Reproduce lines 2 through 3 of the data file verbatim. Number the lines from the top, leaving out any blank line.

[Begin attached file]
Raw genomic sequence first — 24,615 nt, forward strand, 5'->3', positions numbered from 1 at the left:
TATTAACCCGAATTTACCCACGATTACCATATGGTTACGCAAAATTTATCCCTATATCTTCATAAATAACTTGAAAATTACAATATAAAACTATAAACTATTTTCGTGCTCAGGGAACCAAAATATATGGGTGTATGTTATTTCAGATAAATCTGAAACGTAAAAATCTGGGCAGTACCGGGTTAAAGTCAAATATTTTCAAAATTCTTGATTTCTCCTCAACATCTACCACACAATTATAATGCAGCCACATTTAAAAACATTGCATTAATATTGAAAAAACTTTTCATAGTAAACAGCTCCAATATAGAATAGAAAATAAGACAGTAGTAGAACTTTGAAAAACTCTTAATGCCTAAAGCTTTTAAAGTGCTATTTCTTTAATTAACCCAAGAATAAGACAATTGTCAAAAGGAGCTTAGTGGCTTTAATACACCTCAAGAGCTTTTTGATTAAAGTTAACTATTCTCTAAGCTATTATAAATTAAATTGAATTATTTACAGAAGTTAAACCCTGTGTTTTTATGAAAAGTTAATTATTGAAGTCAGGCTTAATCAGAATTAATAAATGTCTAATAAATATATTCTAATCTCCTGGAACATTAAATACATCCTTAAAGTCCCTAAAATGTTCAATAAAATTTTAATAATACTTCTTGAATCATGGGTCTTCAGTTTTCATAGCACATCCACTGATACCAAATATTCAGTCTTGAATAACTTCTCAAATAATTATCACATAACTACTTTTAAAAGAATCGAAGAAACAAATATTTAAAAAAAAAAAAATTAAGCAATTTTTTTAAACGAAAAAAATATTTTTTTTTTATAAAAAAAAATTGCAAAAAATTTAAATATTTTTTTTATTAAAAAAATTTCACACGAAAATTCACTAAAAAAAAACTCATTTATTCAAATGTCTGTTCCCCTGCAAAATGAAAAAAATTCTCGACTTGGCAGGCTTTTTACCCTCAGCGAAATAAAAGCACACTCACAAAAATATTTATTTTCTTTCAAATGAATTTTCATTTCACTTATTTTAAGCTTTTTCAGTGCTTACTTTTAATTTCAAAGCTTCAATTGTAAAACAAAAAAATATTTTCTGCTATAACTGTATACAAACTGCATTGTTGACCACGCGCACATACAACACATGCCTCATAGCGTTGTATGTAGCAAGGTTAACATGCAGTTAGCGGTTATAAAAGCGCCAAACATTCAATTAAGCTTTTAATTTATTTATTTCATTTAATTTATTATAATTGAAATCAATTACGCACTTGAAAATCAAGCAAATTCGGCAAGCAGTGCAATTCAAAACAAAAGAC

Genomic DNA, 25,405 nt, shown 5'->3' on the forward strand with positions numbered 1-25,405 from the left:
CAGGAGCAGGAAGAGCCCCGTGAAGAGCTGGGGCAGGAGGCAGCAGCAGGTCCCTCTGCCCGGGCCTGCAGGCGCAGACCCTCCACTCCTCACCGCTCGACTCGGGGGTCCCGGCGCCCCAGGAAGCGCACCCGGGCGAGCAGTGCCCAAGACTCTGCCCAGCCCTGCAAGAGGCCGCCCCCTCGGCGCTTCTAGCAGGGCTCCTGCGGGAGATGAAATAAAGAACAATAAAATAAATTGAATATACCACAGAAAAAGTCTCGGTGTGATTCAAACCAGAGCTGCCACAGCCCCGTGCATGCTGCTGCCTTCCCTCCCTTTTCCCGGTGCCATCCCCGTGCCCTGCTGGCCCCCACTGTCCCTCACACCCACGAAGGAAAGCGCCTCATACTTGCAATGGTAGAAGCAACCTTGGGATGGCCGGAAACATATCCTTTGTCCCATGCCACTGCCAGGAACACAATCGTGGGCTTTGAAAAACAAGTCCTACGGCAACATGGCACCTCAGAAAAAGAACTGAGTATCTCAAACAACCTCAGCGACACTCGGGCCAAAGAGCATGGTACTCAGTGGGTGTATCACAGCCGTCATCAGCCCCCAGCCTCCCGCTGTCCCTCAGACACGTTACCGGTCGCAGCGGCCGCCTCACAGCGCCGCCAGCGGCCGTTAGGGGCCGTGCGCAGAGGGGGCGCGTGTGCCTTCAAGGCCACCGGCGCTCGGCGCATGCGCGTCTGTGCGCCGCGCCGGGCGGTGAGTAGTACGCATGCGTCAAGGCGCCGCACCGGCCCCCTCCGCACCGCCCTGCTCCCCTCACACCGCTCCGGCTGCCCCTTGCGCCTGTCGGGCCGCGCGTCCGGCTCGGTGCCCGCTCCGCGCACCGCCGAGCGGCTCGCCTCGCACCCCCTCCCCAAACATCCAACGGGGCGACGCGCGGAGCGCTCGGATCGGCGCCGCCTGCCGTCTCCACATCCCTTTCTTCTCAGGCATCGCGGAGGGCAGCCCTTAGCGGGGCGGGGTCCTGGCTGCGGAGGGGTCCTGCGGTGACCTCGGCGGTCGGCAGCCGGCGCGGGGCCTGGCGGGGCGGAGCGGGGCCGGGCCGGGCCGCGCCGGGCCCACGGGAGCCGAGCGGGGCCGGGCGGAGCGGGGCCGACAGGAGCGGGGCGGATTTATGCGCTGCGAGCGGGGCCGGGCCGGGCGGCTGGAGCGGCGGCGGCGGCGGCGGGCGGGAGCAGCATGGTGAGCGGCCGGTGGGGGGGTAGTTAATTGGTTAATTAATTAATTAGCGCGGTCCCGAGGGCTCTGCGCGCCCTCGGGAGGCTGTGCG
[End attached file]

TATTAACCCGAATTTACCCACGATTACCATATGGTTACGCAAAATTTATCCCTATATCTTCATAAATAACTTGAAAATTACAATATAAAACTATAAACTATTTTCGTGCTCAGGGAACCAAAATATATGGGTGTATGTTATTTCAGATAAATCTGAAACGTAAAAATCTGGGCAGTACCGGGTTAAAGTCAAATATTTTCAAAATTCTTGATTTCTCCTCAACATCTACCACACAATTATAATGCAGCCACATTTAAAAACATTGCATTAATATTGAAAAAACTTTTCATAGTAAACAGCTCCAATATAGAATAGAAAATAAGACAGTAGTAGAACTTTGAAAAACTCTTAATGCCTAAAGCTTTTAAAGTGCTATTTCTTTAATTAACCCAAGAATAAGACAATTGTCAAAAGGAGCTTAGTGGCTTTAATACACCTCAAGAGCTTTTTGATTAAAGTTAACTATTCTCTAAGCTATTATAAATTAAATTGAATTATTTACAGAAGTTAAACCCTGTGTTTTTATGAAAAGTTAATTATTGAAGTCAGGCTTAATCAGAATTAATAAATGTCTAATAAATATATTCTAATCTCCTGGAACATTAAATACATCCTTAAAGTCCCTAAAATGTTCAATAAAATTTTAATAATACTTCTTGAATCATGGGTCTTCAGTTTTCATAGCACATCCACTGATACCAAATATTCAGTCTTGAATAACTTCTCAAATAATTATCACATAACTACTTTTAAAAGAATCGAAGAAACAAATATTTAAAAAAAAAAAAATTAAGCAATTTTTTTAAACGAAAAAAATATTTTTTTTTTATAAAAAAAAATTGCAAAAAATTTAAATATTTTTTTTATTAAAAAAATTTCACACGAAAATTCACTAAAAAAAAACTCATTTATTCAAATGTCTGTTCCCCTGCAAAATGAAAAAAATTCTCGACTTGGCAGGCTTTTTACCCTCAGCGAAATAAAAGCACACTCACAAAAATATTTATTTTCTTTCAAATGAATTTTCATTTCACTTATTTTAAGCTTTTTCAGTGCTTACTTTTAATTTCAAAGCTTCAATTGTAAAACAAAAAAATATTTTCTGCTATAACTGTATACAAACTGCATTGTTGACCACGCGCACATACAACACATGCCTCATAGCGTTGTATGTAGCAAGGTTAACATGCAGTTAGCGGTTATAAAAGCGCCAAACATTCAATTAAGCTTTTAATTTATTTATTTCATTTAATTTATTATAATTGAAATCAATTACGCACTTGAAAATCAAGCAAATTCGGCAAGCAGTGCAATTCAAAACAAAAGAC

Genomic DNA, 25,405 nt, shown 5'->3' on the forward strand with positions numbered 1-25,405 from the left: